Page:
If an example would be useful, let me show you want this has looked like for me so far this week.
Most mornings I think of one thing that’s on my mind that I’m unsure how to tackle. Yesterday was Monday and my topic was how can I change the home page for a website I’m creating for family meals. Today’s topic was how I can learn 14 new-to-me songs in four days for a new band I just joined. Here’s what the first 30 minutes of my day looked like yesterday and today:
Step 1. Find 30 Minutes of Undistracted, No-Phone time. I did them first thing in the morning. I laid on my home office couch with a journal and a pen. This was before anyone else was up, and before I turned on my computer or checked my phone.
Step 2. Write 10 Actions that would Solve the Problem. This took me about 25 minutes with the webpage issue, but it took me about 45 minutes with the new songs issue because the problem was so unfamiliar to me that I spent a lot of time holding a pen and staring at the paper. I spend a bit more than 30 minutes because I felt I was on a roll. You’ll also notice below that for the web page, I put down 11 ideas on the page (and a couple others on the next) since things were flowing.
Step 3. Pick the Best 2-4 Ideas and Schedule a Time to Do Them. For the website issue, I acted on idea last night and put the others on the calendar for next Monday (after the 3-day weekend). For the songs, I started this morning and created templates for them. I’m sure have lots of problems, and I’ll change them, but at least it will get me over this 4-day hump.
This is fairly personal, and I never shared this approach with anyone (other than my brother and wife) until this person asked during class. There might be a ton of ways you can modify it to work for you, but the main ideas are: Pick an undistracted (no phone) time with pencil and paper, write down 10 (ten) specific actions, and immediately do them or schedule them.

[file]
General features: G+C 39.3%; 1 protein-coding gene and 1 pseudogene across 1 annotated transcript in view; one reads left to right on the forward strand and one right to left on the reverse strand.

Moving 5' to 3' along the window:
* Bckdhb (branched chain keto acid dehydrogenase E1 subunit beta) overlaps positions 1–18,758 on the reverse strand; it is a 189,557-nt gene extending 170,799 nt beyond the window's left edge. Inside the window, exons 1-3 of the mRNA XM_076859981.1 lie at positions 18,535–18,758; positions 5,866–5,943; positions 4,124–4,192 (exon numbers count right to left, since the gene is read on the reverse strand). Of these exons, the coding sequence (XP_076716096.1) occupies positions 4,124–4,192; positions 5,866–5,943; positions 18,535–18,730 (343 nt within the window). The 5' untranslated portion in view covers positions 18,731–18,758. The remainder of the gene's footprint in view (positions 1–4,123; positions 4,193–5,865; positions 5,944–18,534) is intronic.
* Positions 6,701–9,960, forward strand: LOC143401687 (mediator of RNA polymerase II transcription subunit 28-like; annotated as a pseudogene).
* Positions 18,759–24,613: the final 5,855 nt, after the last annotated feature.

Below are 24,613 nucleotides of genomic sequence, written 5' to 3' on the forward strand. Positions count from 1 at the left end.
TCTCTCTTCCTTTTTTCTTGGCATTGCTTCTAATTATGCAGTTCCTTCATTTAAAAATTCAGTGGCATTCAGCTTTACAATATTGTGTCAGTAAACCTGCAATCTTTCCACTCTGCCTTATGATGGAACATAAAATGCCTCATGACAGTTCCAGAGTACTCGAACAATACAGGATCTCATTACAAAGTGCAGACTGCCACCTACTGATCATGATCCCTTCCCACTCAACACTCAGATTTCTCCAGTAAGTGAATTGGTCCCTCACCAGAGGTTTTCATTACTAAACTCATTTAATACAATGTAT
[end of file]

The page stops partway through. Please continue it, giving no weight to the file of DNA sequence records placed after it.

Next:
Here’s why this topic came to mind for a column – a full month after the original question was asked.
Last weekend a former graduate student is moving with his family to start a new job, and he has 400 things on his mind. He asked me about two questions/problems/issues he’s facing. After talking, I described this approach to him as a way of tackling the other 398 issues he’ll be facing daily once he drives the moving van into town.
He said, “I do something similar. I come up with 3-4 ideas. I just never do anything about them, and then I forget them.”
I told him the key isn’t usually the first 3-4 solutions to the problem. It’s the next 6-7 pretty great ones come up after you’ve stared at a blank page for 20 minutes. And writing them down helps with remembering. And having them in a journal keeps them organized.
Good luck with trying this out. Give it a week and email me and let me know how its working for you and how you might have adjusted or modified it.
In the meantime, I better get back to playing a lot of wrong notes so I can get them out of the way.
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I'm Brian Wansink, and I'm an author and researcher who discovers ways to help people be healthier, happier, and more meaningfully connected. See what works for you, and share it with others.